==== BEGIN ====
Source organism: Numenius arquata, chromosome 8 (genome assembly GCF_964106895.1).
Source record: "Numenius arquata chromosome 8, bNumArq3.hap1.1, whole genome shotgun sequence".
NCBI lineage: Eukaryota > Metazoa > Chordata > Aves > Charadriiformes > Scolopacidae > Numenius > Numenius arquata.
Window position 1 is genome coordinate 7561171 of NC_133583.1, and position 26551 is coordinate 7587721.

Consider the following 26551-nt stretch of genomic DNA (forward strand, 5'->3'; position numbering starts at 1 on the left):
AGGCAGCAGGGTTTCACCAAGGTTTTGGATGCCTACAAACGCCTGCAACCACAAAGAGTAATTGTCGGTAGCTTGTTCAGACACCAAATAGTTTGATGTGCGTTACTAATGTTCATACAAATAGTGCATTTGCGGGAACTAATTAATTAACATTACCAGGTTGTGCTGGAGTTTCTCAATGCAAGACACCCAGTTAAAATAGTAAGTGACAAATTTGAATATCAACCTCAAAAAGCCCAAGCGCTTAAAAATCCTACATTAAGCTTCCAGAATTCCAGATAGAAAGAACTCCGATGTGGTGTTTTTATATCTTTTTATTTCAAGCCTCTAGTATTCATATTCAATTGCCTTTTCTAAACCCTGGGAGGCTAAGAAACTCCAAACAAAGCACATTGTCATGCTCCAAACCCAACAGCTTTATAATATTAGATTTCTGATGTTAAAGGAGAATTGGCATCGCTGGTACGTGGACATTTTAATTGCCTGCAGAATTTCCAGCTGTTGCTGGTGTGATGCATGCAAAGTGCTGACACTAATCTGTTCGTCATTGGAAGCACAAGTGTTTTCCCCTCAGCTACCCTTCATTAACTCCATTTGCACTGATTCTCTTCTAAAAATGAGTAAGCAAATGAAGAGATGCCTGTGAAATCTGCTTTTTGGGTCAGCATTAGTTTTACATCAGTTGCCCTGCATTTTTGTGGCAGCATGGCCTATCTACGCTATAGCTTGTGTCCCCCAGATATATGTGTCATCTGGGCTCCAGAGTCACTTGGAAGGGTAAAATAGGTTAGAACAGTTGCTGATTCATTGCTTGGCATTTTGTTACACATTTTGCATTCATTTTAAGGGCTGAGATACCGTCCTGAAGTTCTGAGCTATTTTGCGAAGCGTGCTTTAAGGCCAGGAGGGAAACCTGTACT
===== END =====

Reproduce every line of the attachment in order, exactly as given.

Source organism: Numenius arquata, chromosome 8 (genome assembly GCF_964106895.1).
Source record: "Numenius arquata chromosome 8, bNumArq3.hap1.1, whole genome shotgun sequence".
NCBI lineage: Eukaryota > Metazoa > Chordata > Aves > Charadriiformes > Scolopacidae > Numenius > Numenius arquata.
Window position 1 is genome coordinate 7561171 of NC_133583.1, and position 26551 is coordinate 7587721.

Consider the following 26551-nt stretch of genomic DNA (forward strand, 5'->3'; position numbering starts at 1 on the left):
AGGCAGCAGGGTTTCACCAAGGTTTTGGATGCCTACAAACGCCTGCAACCACAAAGAGTAATTGTCGGTAGCTTGTTCAGACACCAAATAGTTTGATGTGCGTTACTAATGTTCATACAAATAGTGCATTTGCGGGAACTAATTAATTAACATTACCAGGTTGTGCTGGAGTTTCTCAATGCAAGACACCCAGTTAAAATAGTAAGTGACAAATTTGAATATCAACCTCAAAAAGCCCAAGCGCTTAAAAATCCTACATTAAGCTTCCAGAATTCCAGATAGAAAGAACTCCGATGTGGTGTTTTTATATCTTTTTATTTCAAGCCTCTAGTATTCATATTCAATTGCCTTTTCTAAACCCTGGGAGGCTAAGAAACTCCAAACAAAGCACATTGTCATGCTCCAAACCCAACAGCTTTATAATATTAGATTTCTGATGTTAAAGGAGAATTGGCATCGCTGGTACGTGGACATTTTAATTGCCTGCAGAATTTCCAGCTGTTGCTGGTGTGATGCATGCAAAGTGCTGACACTAATCTGTTCGTCATTGGAAGCACAAGTGTTTTCCCCTCAGCTACCCTTCATTAACTCCATTTGCACTGATTCTCTTCTAAAAATGAGTAAGCAAATGAAGAGATGCCTGTGAAATCTGCTTTTTGGGTCAGCATTAGTTTTACATCAGTTGCCCTGCATTTTTGTGGCAGCATGGCCTATCTACGCTATAGCTTGTGTCCCCCAGATATATGTGTCATCTGGGCTCCAGAGTCACTTGGAAGGGTAAAATAGGTTAGAACAGTTGCTGATTCATTGCTTGGCATTTTGTTACACATTTTGCATTCATTTTAAGGGCTGAGATACCGTCCTGAAGTTCTGAGCTATTTTGCGAAGCGTGCTTTAAGGCCAGGAGGGAAACCTGTACT